Added on 25 Apr 2015,
last edited by »biroto-Redaktion« on 20 Sep 2018
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Rennes is the capital city of Brittany, France.
Rennes is not often mentioned on tourist guides but this medium size city is well worth a visit. It has more than 200,000 inhabitants in the municipality itself (more than 300,000 in the urban unit which includes some suburbs in neighbouring municipalities, more than 400,000 in its new "Métropole" created in 2016, and more than 700,000 in the urban area), of whom about 60,000 are students. This gives the city a vibrant nightlife.
Some streets, such as the Rue Saint Michel, have only bars on both sides (The locals actually call Rue Saint Michel "la rue de la soif", which means "street of thirst"). A stroll down Rue Saint Michel on a Friday or Saturday evening is a very interesting experience indeed. However, if you're really in the mood to "faire la fête" (go to party), celebrate or just have fun in other words, the most exciting night on "rue de la soif" would be the "jeudi soir", Thursday nights, during the school year. Jeudi soir is the night when bars are most often packed to the brim with students. The sights on Thursday nights out on the city are very memorable and interesting.
Rennes is particularly nice in early July, during the "Festival des Tombées de la Nuit". Its streets are then full of people enjoying the free street entertainment and eating or drinking at the terraces of the restaurants and cafés.
Rennes used to be virtually empty after the 15th of July, as most of its inhabitants were migrating to the coast until the 15th August. In recent years, this trend seems to have stopped and Rennes's terraces and cafes are now bustling throughout the year, with a very attractive calendar of outdoor and indoor cultural events, a lot of cultural and sportive equipments and a large pedestrian area easily accessible from all municipalities in the metropole by an extensive metro+bus transport network.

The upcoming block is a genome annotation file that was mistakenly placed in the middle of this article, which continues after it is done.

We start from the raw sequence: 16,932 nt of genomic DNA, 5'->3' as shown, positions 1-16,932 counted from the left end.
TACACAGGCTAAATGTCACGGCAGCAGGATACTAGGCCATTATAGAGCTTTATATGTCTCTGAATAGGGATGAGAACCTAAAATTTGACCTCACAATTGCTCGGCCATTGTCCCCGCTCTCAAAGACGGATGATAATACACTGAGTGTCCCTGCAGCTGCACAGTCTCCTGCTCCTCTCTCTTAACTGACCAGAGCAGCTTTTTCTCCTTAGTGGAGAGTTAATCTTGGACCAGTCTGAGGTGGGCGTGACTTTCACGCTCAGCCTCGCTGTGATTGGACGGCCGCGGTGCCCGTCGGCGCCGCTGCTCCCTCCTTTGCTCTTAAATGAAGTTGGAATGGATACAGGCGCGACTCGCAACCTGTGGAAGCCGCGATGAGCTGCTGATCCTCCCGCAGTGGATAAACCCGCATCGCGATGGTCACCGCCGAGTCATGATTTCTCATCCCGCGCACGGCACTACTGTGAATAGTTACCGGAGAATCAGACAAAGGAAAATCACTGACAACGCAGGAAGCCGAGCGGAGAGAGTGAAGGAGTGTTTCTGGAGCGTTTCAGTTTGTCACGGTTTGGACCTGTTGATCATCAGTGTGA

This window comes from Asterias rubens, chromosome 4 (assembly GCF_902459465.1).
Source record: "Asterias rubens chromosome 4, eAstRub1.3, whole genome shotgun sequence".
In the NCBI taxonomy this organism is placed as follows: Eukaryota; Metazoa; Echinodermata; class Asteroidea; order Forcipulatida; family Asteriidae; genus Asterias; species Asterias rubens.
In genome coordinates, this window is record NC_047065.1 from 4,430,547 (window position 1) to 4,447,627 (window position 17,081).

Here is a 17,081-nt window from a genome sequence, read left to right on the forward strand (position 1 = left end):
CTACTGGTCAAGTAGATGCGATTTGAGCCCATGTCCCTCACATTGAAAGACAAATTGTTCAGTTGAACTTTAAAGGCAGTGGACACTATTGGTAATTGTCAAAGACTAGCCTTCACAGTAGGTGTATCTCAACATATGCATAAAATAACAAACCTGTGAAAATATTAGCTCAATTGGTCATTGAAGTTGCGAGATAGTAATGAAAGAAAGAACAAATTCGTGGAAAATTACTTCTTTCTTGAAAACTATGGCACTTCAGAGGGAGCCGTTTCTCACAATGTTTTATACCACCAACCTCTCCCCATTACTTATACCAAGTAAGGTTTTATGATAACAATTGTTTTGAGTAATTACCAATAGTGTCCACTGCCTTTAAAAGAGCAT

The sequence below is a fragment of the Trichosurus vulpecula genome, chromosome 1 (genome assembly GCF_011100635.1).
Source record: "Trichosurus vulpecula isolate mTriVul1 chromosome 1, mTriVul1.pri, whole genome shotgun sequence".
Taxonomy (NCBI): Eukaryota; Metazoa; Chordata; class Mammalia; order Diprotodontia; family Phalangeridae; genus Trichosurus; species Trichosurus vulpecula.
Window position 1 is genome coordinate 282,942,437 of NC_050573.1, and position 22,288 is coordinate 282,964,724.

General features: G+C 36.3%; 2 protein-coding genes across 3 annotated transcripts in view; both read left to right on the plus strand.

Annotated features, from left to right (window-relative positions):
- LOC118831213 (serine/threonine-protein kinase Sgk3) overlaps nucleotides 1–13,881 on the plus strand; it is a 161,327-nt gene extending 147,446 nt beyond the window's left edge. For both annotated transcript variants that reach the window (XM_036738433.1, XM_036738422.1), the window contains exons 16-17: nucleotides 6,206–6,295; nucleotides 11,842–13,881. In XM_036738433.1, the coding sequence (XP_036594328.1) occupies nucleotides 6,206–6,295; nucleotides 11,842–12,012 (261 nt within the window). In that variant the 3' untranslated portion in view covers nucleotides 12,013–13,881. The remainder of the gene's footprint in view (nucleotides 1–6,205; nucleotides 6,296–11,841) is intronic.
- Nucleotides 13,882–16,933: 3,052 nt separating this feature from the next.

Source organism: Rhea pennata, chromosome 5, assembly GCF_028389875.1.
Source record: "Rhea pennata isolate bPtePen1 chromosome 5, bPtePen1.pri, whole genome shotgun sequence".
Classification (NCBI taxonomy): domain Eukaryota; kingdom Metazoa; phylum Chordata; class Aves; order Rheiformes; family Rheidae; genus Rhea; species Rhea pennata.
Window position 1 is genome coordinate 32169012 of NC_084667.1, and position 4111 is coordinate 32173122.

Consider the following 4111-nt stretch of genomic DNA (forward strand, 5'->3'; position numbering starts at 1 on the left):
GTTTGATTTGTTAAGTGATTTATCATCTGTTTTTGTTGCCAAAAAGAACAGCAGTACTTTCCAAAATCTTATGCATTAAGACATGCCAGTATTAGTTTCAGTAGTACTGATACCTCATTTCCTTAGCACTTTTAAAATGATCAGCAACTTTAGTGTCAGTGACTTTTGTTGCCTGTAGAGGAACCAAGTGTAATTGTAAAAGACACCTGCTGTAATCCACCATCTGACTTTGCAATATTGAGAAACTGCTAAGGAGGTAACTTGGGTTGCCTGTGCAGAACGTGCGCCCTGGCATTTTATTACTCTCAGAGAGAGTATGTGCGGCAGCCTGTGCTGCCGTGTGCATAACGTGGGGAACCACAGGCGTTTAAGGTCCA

Rennes is classified as a city of art and history.
The historic centre is located on the former plan of the ramparts. There is a difference between the northern city centre and the southern city centre due to the 1720 fire, which destroyed most of the timber framed houses in the northern part of the city. The rebuilding was done in stone, on a grid plan. The southern part, the poorest at this time, was not rebuilt.
Due to the presence of the parlement de Bretagne, many "hôtels particuliers" were built in the northern part, the richest in the 18th century.
Colourful traditional half-timbered houses are situated primarily along the roads of Saint-Sauveur, Saint-Georges, de Saint-Malo, Saint-Guillaume, des Dames, du Chapitre, Vasselot, Saint-Michel, de la Psallette and around the plazas of Champ-Jacquet, des Lices, Saint-Anne and Rallier-du-Baty.
The Parlement de Bretagne and city hall area
The Parlement de Bretagne is the most famous 17th century building in Rennes. It was rebuilt after a terrible fire in 1994 that may have been caused by a flare fired by a protester during a demonstration. It houses the Rennes Court of Appeal. The plaza around is built on the classical architecture.